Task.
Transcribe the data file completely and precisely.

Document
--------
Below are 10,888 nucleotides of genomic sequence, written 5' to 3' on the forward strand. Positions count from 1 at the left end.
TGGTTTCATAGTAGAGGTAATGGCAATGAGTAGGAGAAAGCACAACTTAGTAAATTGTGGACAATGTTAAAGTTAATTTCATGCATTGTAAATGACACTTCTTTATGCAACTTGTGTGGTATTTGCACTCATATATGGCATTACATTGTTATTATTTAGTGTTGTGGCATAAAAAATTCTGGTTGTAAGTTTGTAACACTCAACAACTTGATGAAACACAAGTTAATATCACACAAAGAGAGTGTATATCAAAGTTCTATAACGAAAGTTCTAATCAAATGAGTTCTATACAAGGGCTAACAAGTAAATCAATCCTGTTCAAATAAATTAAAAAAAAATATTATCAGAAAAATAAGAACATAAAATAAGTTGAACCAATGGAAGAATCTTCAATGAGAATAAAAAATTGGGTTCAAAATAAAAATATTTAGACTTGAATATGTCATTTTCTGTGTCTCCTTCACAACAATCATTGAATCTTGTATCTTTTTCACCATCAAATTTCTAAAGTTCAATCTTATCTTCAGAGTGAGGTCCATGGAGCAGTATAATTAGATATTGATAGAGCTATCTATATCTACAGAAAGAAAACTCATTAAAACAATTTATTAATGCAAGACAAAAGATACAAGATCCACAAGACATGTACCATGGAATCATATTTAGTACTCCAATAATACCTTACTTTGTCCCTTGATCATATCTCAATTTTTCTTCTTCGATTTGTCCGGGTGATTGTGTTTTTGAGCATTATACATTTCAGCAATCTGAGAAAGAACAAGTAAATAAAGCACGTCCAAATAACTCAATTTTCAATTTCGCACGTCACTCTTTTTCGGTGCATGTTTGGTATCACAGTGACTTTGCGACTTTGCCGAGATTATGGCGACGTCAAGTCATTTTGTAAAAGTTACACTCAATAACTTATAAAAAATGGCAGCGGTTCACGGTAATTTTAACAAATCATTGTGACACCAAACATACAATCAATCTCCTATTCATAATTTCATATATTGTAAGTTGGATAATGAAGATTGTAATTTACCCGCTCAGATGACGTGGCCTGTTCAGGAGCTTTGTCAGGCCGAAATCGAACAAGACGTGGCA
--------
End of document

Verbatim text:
Below are 10,888 nucleotides of genomic sequence, written 5' to 3' on the forward strand. Positions count from 1 at the left end.
TGGTTTCATAGTAGAGGTAATGGCAATGAGTAGGAGAAAGCACAACTTAGTAAATTGTGGACAATGTTAAAGTTAATTTCATGCATTGTAAATGACACTTCTTTATGCAACTTGTGTGGTATTTGCACTCATATATGGCATTACATTGTTATTATTTAGTGTTGTGGCATAAAAAATTCTGGTTGTAAGTTTGTAACACTCAACAACTTGATGAAACACAAGTTAATATCACACAAAGAGAGTGTATATCAAAGTTCTATAACGAAAGTTCTAATCAAATGAGTTCTATACAAGGGCTAACAAGTAAATCAATCCTGTTCAAATAAATTAAAAAAAAATATTATCAGAAAAATAAGAACATAAAATAAGTTGAACCAATGGAAGAATCTTCAATGAGAATAAAAAATTGGGTTCAAAATAAAAATATTTAGACTTGAATATGTCATTTTCTGTGTCTCCTTCACAACAATCATTGAATCTTGTATCTTTTTCACCATCAAATTTCTAAAGTTCAATCTTATCTTCAGAGTGAGGTCCATGGAGCAGTATAATTAGATATTGATAGAGCTATCTATATCTACAGAAAGAAAACTCATTAAAACAATTTATTAATGCAAGACAAAAGATACAAGATCCACAAGACATGTACCATGGAATCATATTTAGTACTCCAATAATACCTTACTTTGTCCCTTGATCATATCTCAATTTTTCTTCTTCGATTTGTCCGGGTGATTGTGTTTTTGAGCATTATACATTTCAGCAATCTGAGAAAGAACAAGTAAATAAAGCACGTCCAAATAACTCAATTTTCAATTTCGCACGTCACTCTTTTTCGGTGCATGTTTGGTATCACAGTGACTTTGCGACTTTGCCGAGATTATGGCGACGTCAAGTCATTTTGTAAAAGTTACACTCAATAACTTATAAAAAATGGCAGCGGTTCACGGTAATTTTAACAAATCATTGTGACACCAAACATACAATCAATCTCCTATTCATAATTTCATATATTGTAAGTTGGATAATGAAGATTGTAATTTACCCGCTCAGATGACGTGGCCTGTTCAGGAGCTTTGTCAGGCCGAAATCGAACAAGACGTGGCA